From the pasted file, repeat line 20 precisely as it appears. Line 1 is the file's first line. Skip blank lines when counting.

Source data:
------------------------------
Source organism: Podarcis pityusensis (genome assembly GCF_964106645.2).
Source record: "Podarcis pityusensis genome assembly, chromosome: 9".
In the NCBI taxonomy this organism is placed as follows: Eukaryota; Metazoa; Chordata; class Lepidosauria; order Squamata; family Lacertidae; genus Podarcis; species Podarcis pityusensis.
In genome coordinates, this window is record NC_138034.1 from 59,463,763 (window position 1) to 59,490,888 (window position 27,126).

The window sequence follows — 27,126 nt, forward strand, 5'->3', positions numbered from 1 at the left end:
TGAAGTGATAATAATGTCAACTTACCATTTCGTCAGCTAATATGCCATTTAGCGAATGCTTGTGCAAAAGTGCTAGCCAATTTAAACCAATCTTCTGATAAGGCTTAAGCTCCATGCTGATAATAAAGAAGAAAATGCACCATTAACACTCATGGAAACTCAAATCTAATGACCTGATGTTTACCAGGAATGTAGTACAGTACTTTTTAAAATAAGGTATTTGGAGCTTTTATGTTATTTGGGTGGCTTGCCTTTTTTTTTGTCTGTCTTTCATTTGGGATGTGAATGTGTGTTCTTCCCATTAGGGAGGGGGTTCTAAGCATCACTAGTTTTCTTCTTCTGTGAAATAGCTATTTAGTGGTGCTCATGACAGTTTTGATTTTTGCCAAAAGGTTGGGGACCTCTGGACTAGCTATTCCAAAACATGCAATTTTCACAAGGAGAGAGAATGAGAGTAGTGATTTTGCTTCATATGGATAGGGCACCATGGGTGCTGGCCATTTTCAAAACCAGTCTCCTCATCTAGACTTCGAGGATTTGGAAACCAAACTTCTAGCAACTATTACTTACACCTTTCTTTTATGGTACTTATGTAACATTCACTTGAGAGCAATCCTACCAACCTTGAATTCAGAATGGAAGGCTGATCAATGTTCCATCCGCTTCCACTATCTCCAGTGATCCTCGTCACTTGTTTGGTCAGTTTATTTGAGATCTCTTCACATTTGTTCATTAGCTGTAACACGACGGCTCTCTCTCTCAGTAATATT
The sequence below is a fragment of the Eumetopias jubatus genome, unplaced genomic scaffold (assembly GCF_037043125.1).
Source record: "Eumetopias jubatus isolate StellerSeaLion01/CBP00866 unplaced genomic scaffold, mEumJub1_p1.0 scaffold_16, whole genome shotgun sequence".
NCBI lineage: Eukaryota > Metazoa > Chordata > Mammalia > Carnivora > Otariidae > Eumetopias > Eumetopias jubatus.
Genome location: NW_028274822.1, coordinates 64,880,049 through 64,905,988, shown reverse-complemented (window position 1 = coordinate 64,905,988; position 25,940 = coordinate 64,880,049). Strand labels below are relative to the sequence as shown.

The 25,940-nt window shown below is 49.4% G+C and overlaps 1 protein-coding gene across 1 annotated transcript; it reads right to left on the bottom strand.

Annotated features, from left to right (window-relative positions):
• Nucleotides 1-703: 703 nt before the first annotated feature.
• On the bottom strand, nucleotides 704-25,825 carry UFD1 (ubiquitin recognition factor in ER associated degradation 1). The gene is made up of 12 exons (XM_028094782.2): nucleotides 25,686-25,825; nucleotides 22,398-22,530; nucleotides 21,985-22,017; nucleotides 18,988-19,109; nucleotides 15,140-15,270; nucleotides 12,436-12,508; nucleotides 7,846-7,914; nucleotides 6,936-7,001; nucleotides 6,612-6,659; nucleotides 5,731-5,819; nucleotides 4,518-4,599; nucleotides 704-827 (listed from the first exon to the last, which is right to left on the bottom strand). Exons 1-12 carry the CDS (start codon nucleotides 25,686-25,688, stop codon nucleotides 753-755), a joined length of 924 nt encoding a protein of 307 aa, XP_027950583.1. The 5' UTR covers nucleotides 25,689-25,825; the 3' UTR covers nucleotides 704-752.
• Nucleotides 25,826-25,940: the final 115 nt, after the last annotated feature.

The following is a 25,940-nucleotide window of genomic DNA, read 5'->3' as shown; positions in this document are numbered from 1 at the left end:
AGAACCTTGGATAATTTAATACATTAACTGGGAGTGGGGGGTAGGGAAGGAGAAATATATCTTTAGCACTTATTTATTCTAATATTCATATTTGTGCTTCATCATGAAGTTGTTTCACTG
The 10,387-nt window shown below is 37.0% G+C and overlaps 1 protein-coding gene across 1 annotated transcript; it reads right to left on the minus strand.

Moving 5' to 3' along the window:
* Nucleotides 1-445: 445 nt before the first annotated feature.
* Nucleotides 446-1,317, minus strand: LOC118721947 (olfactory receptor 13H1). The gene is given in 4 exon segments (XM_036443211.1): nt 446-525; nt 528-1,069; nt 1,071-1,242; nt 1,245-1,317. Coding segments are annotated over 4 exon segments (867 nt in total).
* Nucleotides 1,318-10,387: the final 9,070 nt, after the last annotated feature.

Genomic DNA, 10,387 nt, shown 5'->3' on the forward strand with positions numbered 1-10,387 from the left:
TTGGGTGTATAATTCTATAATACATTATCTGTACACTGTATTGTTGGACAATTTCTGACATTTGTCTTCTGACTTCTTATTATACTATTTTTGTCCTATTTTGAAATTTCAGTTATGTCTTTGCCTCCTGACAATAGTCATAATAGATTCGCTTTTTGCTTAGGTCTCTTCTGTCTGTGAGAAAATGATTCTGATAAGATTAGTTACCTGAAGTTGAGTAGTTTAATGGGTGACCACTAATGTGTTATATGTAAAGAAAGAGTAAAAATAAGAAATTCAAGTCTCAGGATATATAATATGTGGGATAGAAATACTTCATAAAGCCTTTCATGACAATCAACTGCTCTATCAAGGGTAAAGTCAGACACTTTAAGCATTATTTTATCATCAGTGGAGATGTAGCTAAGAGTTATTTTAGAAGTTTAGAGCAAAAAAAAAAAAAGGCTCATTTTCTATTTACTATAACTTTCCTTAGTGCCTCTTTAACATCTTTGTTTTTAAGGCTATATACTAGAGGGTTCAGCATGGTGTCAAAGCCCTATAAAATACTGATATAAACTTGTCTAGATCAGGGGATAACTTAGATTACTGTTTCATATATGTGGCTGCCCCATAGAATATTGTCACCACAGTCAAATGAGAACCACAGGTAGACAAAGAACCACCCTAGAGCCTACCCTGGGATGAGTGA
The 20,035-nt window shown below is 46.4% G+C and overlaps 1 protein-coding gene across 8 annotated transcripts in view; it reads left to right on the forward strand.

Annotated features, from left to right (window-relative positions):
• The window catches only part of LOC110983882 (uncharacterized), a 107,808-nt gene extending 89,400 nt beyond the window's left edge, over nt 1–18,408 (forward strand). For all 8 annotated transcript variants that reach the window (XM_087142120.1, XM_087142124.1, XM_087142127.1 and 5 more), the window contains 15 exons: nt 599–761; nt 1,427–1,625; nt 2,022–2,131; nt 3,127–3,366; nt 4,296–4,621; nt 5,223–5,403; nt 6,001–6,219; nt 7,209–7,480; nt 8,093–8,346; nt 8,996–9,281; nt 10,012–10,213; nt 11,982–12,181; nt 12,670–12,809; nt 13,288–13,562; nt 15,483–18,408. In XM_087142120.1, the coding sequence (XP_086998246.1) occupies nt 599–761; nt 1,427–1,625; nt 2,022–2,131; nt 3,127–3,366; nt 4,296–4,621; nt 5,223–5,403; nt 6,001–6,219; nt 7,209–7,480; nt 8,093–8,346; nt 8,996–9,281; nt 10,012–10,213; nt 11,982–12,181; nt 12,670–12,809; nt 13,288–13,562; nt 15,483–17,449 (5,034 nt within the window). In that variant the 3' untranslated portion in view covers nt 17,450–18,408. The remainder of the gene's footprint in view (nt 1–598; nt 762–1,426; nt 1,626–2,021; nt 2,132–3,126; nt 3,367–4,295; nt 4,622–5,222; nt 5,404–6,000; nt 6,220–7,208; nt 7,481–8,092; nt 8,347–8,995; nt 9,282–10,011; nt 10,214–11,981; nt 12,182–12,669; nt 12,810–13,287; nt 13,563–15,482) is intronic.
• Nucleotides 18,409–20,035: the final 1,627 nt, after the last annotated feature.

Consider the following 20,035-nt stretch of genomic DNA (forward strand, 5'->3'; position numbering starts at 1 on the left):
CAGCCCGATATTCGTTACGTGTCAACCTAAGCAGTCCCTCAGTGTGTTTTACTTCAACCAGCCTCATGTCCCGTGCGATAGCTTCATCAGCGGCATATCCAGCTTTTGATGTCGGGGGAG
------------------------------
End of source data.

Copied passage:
* Nucleotides 1-445: 445 nt before the first annotated feature.